Mat: Patience. Patience is something I have always struggled with and the need for it is only amplified one you become a dad. Not just patience with your children or your wife. Patience with the world, with your family, and with your friends. They will not always understand the choices you make and there may be things outside your control that affect your parenting. It all takes patience.
Do you have any words of advice for new dads?
Jim: I give this one all the time but it really is the most practical advice ever in the history of parenting: hoard all of the free napkins. Grab them at every opportunity and stuff them into your glove box, your work bag, your pockets, your jacket, cupboards, closets, floorboards, wherever. You always want a napkin within arm’s reach at all times.
Casey: I’ve had to scold, discipline, or ignore my toddler at times to get him in line, and he still cuddles with me at night while I read him bedtime stories.
If climbing Mt. Kilimanjaro
was my ultimate measure of what I can accomplish physically, raising two boys into who I hope will be capable and promising adults is definitely the ultimate measure of what I can do on the mental and emotional sides.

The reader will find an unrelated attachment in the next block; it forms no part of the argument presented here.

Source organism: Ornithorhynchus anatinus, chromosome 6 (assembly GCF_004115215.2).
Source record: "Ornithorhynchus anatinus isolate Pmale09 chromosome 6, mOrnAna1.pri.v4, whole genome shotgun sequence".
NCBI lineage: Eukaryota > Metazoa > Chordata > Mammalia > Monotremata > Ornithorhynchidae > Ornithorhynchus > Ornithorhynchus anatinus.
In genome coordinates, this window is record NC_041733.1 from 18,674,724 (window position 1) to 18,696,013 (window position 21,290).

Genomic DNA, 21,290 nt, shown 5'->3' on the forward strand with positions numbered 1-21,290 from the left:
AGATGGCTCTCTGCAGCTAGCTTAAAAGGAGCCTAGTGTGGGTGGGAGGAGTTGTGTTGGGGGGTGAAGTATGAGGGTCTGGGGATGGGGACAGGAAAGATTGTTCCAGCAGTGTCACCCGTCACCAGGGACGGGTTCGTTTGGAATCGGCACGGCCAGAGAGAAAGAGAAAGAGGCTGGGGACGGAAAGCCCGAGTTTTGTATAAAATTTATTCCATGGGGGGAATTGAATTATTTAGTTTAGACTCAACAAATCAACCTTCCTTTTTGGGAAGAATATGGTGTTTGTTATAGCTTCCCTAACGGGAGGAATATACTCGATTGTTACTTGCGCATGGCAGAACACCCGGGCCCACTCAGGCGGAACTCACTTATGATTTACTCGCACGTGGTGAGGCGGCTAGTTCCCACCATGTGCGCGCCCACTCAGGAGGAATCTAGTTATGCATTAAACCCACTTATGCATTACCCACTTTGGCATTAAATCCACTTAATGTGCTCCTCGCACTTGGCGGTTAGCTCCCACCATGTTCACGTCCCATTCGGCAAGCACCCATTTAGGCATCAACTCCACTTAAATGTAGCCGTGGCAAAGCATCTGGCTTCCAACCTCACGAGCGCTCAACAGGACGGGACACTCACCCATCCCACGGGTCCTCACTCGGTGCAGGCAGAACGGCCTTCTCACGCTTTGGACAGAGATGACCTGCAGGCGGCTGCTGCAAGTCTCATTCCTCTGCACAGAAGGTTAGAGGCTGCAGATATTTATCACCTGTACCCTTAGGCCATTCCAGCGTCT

You’ll want to explode. You’ll want to cry. There’ll be times you’re grinning from ear to ear. But if you take it all a day at a time and make the most of it from the time you wake up ’til you go down to sleep, I swear you’ll wonder where all the time’s gone!
Chris: Be present. Read bedtime stories. Sing songs. Have dance-offs. Watch their sports practices. Encourage them to do things that scare them. Be goofy with your kids and absolutely enjoy the ride that is fatherhood.
Mat: Here’s where it gets real. Your wife just pushed a watermelon out of a bagel, or worse had to have a child cut out of her. You should be at her beg and call, she shouldn’t lift a finger for as long as you can possibly help it. Own your role as equal parent with every late night feeding, super dirty diaper, and spit up covered shirt.
But in a serious note, don’t be afraid to admit if you’re struggling or unsure, chances are she is too.